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Everything posted by exchemist

  1. I presume you mean rate of precipitation. Rates of reaction in solution depend on various factors in addition to the reactants involved, notably concentration and temperature. So I don't think it is possible to answer your question. But @John Cuthber may be able to provide some examples of reactions in which a product precipitates rapidly. My inorganic chemistry is too rusty for me to able to do that without looking things up. Though, as I recall, BaSO4 precipitates quickly from mixing suitable solutions e.g. BaCL2 and Na2SO4.
  2. Not sure. He seems to have fizzled out. He does seem to have a special knack of quarrelling with just about everyone, eventually. But now that Philip E Johnson, the lawyer who founded the ID movement in the USA, has died, I think all those guys will soon be looking for other things to do.
  3. Haha, yes could be. But I suspect it may be one of these creationist "seagulls" that I've encountered before. At one time William Dembski ran a course, at some Baptist university in the Southern USA, in which he awarded points to students on one module of the course for signing up to science sites and attacking evolution. Normally there would be a flurry of posts for 24-48hrs - and then radio silence. The posts varied in inanity. But the idea of it not being possible for order to emerge spontaneously cropped up quit a bit. Dembski is history now (he got sacked), but maybe someone else is doing something similar.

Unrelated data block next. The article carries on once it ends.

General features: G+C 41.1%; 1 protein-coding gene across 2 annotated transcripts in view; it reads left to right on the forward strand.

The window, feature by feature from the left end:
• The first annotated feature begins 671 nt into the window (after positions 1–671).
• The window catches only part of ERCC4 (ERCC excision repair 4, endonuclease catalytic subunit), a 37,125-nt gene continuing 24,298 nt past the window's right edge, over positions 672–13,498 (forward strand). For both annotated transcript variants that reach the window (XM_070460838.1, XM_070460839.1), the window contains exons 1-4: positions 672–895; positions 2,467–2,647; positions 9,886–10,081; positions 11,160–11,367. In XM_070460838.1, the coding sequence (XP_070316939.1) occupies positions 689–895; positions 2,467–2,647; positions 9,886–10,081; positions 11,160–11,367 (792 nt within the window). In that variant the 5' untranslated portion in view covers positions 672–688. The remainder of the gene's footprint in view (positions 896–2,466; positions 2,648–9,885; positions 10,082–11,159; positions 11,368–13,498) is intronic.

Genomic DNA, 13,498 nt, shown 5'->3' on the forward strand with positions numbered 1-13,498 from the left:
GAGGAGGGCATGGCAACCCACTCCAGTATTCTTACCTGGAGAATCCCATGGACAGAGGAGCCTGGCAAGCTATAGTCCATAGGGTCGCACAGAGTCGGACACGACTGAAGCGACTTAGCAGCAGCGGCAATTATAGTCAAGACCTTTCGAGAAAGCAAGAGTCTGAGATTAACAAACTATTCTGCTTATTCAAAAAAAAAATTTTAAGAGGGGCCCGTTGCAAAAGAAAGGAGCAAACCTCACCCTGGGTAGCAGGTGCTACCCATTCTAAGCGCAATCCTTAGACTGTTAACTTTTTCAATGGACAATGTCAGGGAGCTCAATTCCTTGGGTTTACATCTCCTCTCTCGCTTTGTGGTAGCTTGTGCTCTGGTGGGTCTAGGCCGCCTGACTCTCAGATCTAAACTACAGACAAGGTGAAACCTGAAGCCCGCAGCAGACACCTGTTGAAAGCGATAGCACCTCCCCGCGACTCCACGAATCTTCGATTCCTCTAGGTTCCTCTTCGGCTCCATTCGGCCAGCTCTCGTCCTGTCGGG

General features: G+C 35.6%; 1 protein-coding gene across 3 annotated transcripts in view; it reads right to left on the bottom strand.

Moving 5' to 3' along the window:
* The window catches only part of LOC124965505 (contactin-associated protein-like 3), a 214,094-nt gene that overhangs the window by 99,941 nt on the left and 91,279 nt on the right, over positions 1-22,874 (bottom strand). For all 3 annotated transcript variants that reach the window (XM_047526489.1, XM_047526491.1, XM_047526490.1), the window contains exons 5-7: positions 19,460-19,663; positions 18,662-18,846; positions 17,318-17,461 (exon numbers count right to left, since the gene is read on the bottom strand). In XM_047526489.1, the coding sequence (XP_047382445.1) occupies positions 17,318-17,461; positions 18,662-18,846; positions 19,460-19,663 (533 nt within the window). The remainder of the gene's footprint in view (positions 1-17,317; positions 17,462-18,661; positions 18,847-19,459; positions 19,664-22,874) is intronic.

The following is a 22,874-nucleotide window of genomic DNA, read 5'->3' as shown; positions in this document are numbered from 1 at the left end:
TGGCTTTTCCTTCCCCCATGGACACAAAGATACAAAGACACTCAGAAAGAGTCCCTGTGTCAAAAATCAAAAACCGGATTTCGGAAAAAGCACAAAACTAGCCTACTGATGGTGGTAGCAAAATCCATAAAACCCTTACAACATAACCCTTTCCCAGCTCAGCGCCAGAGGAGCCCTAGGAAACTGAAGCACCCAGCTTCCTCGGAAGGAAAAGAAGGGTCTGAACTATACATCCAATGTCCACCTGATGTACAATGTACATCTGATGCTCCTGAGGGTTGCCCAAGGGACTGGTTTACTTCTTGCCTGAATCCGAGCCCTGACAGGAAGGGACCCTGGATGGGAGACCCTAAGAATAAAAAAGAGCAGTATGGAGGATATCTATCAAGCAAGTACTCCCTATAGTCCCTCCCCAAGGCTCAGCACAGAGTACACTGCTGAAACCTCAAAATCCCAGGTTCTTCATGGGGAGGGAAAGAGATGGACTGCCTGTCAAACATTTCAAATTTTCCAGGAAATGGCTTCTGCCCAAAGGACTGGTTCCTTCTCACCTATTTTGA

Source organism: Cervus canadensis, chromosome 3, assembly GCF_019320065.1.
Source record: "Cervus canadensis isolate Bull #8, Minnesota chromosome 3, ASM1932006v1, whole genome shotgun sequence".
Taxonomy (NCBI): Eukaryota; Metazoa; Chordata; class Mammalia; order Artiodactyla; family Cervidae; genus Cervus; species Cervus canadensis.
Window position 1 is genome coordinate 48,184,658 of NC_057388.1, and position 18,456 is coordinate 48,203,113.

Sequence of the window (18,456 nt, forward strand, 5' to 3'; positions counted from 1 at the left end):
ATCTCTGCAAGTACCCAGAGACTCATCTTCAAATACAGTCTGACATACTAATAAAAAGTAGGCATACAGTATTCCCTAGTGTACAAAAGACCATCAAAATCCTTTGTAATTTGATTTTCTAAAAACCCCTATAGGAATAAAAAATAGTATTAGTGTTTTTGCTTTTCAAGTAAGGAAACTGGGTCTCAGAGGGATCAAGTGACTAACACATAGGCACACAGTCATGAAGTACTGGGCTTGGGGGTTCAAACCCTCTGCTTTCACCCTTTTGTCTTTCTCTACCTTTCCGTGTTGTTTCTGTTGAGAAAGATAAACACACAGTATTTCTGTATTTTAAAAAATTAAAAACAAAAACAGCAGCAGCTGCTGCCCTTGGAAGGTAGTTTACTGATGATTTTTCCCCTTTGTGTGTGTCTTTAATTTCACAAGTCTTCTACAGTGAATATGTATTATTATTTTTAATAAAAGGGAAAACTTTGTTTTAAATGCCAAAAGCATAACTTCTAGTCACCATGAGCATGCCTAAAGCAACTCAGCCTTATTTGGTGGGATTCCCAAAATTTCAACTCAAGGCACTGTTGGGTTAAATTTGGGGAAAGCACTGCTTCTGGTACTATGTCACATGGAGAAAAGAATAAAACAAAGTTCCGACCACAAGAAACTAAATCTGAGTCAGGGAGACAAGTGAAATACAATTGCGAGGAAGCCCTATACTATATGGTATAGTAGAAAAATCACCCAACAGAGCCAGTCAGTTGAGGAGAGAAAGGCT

4. Not if you understand the principle of natural selection. But from your short posting history here (not to mention your choice of user name), my guess is you will sidestep what natural selection says and come up with non-analogies like "tornadoes in junkyards". If you continue to post at all, that is. I will content myself with pointing out that the order in an open system can increase by purely natural processes, so long as entropy (or disorder) is increased elsewhere. This happens all the time in nature. So "garbage in garbage out" is not applicable.
  5. I found this on Wiki: Another size and format was that of radio transcription discs beginning in the 1940s. These records were usually vinyl, 33 rpm, and 16 inches in diameter. No home record player could accommodate such large records, and they were used mainly by radio stations. They were on average 15 minutes per side and contained several songs or radio program material. These records became less common in the United States when tape recorders began being used for radio transcriptions around 1949. In the UK, analog discs continued to be the preferred medium for the licence of BBC transcriptions to overseas broadcasters until the use of CDs became a practical alternative. From: https://en.wikipedia.org/wiki/Phonograph_record#78_rpm_disc_sizes
  6. You've already done this, haven't you, 8 years ago? What do you hope to gain by repeating it?
  7. I think that will be because of where volcanism occurs. Volcanism arises in three types of location: - spreading centres, such as mid-ocean ridges, - subduction zones, such as island arcs - mid-plate hot spots Whereas for hydrocarbon deposits one needs a sedimentary location that has not been subject to subduction or intense heating for several tens of millions of years. Subduction zones and spreading centre, where crust is turning over or being newly formed, thus seem very unlikely to be places where hydrocarbons can accumulate. In principle one could get a new hot spot, from time to time, in the middle of a plate carrying continental crust, which might contain hydrocarbons. But the chance of that is pretty small, I'd have thought. Other way round surely? Magma originates in zone of partial melting in the upper mantle or lower crust, whereas hydrocarbons form from living organisms on the surface that have become buried, in sedimentary formations.